Strained legacyNew Prime Minister Deuba gets yet another opportunity to rewrite his blighted history
Nepali Congress President Sher Bahadur Deuba on Tuesday became the 40th prime minister of the country, receiving a resounding majority (388 votes) in the 593-member Parliament. Other than his own party, he was supported by the third and fourth largest party in Parliament—the CPN (Maoist Centre) and the Rastriya Prajatantra Party (RPP)—and all major Madhes-based parties, including the Rastriya Janata Party-Nepal (RJP-N), which had until recently threatened to walk out of the local elections.
The fact that the Deuba government has been backed by the Maoists and Madhesi parties on the one hand, and the rightist RPP on the other, means it enjoys broad political support. That it has received such support despite the country’s deep political polarisation on the issue of constitutional amendment augurs well for the government.
But the high vote tally doesn’t necessarily mean that the Deuba government can push changes—particularly regarding the vexing issue of constitutional amendment—through Parliament. Even if all those who voted Deuba into office were to vote in favour of the constitution amendment bill, it would still be short of the 396 votes required to pass it. Prime Minister Deuba will face his biggest test in keeping the Madhesi/minority constituencies happy while bringing the CPN-UML on board to move the amendment process forward. He already had to wait for a few days to get into Baluwatar as the ruling parties and the main opposition party fought over the torn-ballots episode in the Bharatpur Metropolitan City. UML Chairman KP Oli—ever sarcastic, scathing and witty—did not miss the opportunity to lecture both the outgoing prime minister Dahal and the incoming one, Deuba, on the politics of morality and the Bharatpur ‘fiasco’.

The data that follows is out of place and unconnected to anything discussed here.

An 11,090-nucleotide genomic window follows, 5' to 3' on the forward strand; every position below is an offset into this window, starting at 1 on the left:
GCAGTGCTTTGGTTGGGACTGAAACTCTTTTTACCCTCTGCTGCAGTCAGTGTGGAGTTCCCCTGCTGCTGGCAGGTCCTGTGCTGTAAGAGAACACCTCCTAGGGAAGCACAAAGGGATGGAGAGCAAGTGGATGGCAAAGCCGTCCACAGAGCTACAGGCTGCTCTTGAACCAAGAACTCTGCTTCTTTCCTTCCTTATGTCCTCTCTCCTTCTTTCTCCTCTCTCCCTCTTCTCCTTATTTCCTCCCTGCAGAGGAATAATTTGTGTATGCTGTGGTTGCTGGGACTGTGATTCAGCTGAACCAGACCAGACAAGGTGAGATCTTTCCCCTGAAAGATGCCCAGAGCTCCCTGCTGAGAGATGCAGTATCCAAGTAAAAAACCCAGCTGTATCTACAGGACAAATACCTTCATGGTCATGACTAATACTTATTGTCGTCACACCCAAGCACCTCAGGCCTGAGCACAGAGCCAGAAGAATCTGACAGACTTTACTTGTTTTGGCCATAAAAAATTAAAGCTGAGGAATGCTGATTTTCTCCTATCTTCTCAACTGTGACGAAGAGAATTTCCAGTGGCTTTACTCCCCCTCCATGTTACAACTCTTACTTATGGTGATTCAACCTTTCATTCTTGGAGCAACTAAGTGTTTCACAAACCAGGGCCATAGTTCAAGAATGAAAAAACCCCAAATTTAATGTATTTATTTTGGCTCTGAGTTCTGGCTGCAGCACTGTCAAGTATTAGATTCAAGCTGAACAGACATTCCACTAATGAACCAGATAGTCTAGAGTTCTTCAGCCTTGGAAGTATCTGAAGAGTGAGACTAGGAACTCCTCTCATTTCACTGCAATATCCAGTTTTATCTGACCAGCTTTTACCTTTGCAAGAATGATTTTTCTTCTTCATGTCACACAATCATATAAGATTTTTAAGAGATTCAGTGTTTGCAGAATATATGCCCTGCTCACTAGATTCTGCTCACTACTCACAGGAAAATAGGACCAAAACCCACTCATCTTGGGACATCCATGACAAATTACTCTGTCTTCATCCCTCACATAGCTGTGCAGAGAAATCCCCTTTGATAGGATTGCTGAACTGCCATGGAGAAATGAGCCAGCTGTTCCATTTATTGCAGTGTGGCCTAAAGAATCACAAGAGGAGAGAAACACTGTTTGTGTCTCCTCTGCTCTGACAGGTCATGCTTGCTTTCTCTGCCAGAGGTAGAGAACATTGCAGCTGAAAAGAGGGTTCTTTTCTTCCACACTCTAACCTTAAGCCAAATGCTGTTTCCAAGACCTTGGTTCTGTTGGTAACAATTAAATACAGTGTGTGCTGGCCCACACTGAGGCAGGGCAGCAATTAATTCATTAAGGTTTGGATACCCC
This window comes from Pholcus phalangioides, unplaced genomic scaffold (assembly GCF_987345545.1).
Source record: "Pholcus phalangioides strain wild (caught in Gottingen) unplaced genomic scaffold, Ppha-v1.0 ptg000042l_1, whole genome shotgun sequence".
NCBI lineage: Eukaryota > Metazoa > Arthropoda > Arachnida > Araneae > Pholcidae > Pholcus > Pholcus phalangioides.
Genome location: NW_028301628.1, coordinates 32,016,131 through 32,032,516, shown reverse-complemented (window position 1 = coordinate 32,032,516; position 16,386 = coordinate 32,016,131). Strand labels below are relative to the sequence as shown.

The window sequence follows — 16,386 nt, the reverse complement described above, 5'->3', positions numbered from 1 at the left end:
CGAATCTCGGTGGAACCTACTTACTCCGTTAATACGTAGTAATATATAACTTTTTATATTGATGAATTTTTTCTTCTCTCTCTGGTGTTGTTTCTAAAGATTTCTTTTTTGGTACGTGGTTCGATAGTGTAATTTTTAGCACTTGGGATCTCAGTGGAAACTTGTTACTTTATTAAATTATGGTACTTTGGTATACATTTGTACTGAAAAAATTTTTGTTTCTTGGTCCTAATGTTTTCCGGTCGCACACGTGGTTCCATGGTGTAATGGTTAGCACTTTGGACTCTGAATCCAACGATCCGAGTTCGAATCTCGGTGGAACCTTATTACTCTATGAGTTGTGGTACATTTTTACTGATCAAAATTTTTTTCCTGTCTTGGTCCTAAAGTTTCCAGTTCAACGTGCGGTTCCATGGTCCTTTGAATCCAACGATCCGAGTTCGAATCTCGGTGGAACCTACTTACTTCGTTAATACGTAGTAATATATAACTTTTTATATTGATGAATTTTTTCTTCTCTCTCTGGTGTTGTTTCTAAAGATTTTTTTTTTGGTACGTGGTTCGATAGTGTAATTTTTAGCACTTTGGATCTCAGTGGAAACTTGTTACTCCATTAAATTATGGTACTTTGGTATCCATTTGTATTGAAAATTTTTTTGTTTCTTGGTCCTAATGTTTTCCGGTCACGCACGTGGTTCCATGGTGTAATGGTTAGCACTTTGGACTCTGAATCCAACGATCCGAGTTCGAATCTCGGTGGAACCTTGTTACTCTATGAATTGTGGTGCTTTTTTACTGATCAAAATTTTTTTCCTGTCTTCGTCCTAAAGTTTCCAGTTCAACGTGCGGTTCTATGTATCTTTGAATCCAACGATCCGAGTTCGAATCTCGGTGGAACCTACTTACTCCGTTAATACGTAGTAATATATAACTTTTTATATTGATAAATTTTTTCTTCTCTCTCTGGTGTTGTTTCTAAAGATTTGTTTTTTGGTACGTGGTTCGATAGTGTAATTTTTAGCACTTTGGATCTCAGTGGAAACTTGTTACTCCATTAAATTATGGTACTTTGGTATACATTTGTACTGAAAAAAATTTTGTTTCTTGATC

But there are much larger issues at stake for Deuba. It was during his premiership in 1996 that the Maoists started the ‘People’s War’; it was in his tenure as prime minister in 2002 that the elected parliament was dissolved; and it was, shockingly, during his premiership in 2005 that the then king Gyanendra usurped power. Deuba has a history of losing grip on the bigger political picture; in his bid to make too many compromises, he has failed to grasp the gravity of the larger political stakes.
Yes, many Nepalis are understandably wary of his new tenure as the chief executive. The fact that the country elected a leader with a highly questionable track record as its new prime minister shows our political structure still hasn’t institutionalised checks and balances. It shows that we as a people and our political leaders who elected Deuba are so enmeshed in the short-term trade-offs they choose to forget the larger issues at stake. Deuba has been given yet another chance to right his chequered political legacy. We hope he has learnt his lessons from history.